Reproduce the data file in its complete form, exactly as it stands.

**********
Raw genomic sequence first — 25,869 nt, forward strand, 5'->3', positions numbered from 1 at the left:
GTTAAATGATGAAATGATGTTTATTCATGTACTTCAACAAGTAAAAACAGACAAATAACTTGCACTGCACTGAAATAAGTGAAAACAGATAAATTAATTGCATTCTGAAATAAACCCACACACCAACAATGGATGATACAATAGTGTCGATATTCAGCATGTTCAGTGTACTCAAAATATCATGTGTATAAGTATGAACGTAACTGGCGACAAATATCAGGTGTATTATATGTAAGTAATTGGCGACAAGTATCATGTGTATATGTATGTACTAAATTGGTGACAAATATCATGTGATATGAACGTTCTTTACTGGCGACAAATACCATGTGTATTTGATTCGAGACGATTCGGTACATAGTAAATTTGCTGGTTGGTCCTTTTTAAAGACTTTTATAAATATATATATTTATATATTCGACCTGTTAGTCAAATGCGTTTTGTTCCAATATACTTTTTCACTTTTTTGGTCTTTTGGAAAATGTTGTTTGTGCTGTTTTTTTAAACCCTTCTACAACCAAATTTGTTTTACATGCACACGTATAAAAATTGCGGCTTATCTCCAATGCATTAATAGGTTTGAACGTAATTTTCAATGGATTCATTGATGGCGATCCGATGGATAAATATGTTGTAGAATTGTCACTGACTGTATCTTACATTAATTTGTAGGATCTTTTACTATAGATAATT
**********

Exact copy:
Raw genomic sequence first — 25,869 nt, forward strand, 5'->3', positions numbered from 1 at the left:
GTTAAATGATGAAATGATGTTTATTCATGTACTTCAACAAGTAAAAACAGACAAATAACTTGCACTGCACTGAAATAAGTGAAAACAGATAAATTAATTGCATTCTGAAATAAACCCACACACCAACAATGGATGATACAATAGTGTCGATATTCAGCATGTTCAGTGTACTCAAAATATCATGTGTATAAGTATGAACGTAACTGGCGACAAATATCAGGTGTATTATATGTAAGTAATTGGCGACAAGTATCATGTGTATATGTATGTACTAAATTGGTGACAAATATCATGTGATATGAACGTTCTTTACTGGCGACAAATACCATGTGTATTTGATTCGAGACGATTCGGTACATAGTAAATTTGCTGGTTGGTCCTTTTTAAAGACTTTTATAAATATATATATTTATATATTCGACCTGTTAGTCAAATGCGTTTTGTTCCAATATACTTTTTCACTTTTTTGGTCTTTTGGAAAATGTTGTTTGTGCTGTTTTTTTAAACCCTTCTACAACCAAATTTGTTTTACATGCACACGTATAAAAATTGCGGCTTATCTCCAATGCATTAATAGGTTTGAACGTAATTTTCAATGGATTCATTGATGGCGATCCGATGGATAAATATGTTGTAGAATTGTCACTGACTGTATCTTACATTAATTTGTAGGATCTTTTACTATAGATAATT